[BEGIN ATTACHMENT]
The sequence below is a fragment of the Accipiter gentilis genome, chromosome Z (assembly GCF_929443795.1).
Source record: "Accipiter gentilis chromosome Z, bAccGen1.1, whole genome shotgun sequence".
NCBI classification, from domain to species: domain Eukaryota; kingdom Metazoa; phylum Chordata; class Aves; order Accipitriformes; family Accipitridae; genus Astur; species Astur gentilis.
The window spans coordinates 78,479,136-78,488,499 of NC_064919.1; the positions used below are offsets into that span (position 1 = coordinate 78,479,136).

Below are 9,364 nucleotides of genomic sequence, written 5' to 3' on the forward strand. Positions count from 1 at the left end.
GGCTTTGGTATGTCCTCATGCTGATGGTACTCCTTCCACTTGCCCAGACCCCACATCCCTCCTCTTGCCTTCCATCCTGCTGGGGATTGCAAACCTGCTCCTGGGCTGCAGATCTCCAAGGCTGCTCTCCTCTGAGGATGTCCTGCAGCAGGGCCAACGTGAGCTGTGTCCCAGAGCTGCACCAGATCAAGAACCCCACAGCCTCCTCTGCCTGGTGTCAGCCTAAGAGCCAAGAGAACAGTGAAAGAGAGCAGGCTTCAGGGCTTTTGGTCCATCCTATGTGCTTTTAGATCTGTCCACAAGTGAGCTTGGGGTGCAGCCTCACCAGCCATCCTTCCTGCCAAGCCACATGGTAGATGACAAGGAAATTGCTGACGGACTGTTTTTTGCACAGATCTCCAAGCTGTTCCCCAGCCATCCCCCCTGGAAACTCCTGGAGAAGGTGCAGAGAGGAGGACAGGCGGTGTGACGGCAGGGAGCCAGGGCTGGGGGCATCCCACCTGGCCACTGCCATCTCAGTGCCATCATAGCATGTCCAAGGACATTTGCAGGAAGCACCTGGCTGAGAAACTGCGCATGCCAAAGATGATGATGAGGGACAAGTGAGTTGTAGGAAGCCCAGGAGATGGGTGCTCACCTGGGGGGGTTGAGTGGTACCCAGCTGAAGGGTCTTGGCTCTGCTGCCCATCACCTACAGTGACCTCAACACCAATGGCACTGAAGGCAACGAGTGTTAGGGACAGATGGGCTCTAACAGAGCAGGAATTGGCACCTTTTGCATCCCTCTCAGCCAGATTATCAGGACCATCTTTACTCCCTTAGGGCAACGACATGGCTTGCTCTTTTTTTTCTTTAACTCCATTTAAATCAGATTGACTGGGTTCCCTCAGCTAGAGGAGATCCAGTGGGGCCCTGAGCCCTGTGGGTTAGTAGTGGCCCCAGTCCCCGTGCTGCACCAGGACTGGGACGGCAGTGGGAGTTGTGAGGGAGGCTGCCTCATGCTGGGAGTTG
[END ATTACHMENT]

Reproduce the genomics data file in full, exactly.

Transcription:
The sequence below is a fragment of the Accipiter gentilis genome, chromosome Z (assembly GCF_929443795.1).
Source record: "Accipiter gentilis chromosome Z, bAccGen1.1, whole genome shotgun sequence".
NCBI classification, from domain to species: domain Eukaryota; kingdom Metazoa; phylum Chordata; class Aves; order Accipitriformes; family Accipitridae; genus Astur; species Astur gentilis.
The window spans coordinates 78,479,136-78,488,499 of NC_064919.1; the positions used below are offsets into that span (position 1 = coordinate 78,479,136).

Below are 9,364 nucleotides of genomic sequence, written 5' to 3' on the forward strand. Positions count from 1 at the left end.
GGCTTTGGTATGTCCTCATGCTGATGGTACTCCTTCCACTTGCCCAGACCCCACATCCCTCCTCTTGCCTTCCATCCTGCTGGGGATTGCAAACCTGCTCCTGGGCTGCAGATCTCCAAGGCTGCTCTCCTCTGAGGATGTCCTGCAGCAGGGCCAACGTGAGCTGTGTCCCAGAGCTGCACCAGATCAAGAACCCCACAGCCTCCTCTGCCTGGTGTCAGCCTAAGAGCCAAGAGAACAGTGAAAGAGAGCAGGCTTCAGGGCTTTTGGTCCATCCTATGTGCTTTTAGATCTGTCCACAAGTGAGCTTGGGGTGCAGCCTCACCAGCCATCCTTCCTGCCAAGCCACATGGTAGATGACAAGGAAATTGCTGACGGACTGTTTTTTGCACAGATCTCCAAGCTGTTCCCCAGCCATCCCCCCTGGAAACTCCTGGAGAAGGTGCAGAGAGGAGGACAGGCGGTGTGACGGCAGGGAGCCAGGGCTGGGGGCATCCCACCTGGCCACTGCCATCTCAGTGCCATCATAGCATGTCCAAGGACATTTGCAGGAAGCACCTGGCTGAGAAACTGCGCATGCCAAAGATGATGATGAGGGACAAGTGAGTTGTAGGAAGCCCAGGAGATGGGTGCTCACCTGGGGGGGTTGAGTGGTACCCAGCTGAAGGGTCTTGGCTCTGCTGCCCATCACCTACAGTGACCTCAACACCAATGGCACTGAAGGCAACGAGTGTTAGGGACAGATGGGCTCTAACAGAGCAGGAATTGGCACCTTTTGCATCCCTCTCAGCCAGATTATCAGGACCATCTTTACTCCCTTAGGGCAACGACATGGCTTGCTCTTTTTTTTCTTTAACTCCATTTAAATCAGATTGACTGGGTTCCCTCAGCTAGAGGAGATCCAGTGGGGCCCTGAGCCCTGTGGGTTAGTAGTGGCCCCAGTCCCCGTGCTGCACCAGGACTGGGACGGCAGTGGGAGTTGTGAGGGAGGCTGCCTCATGCTGGGAGTTG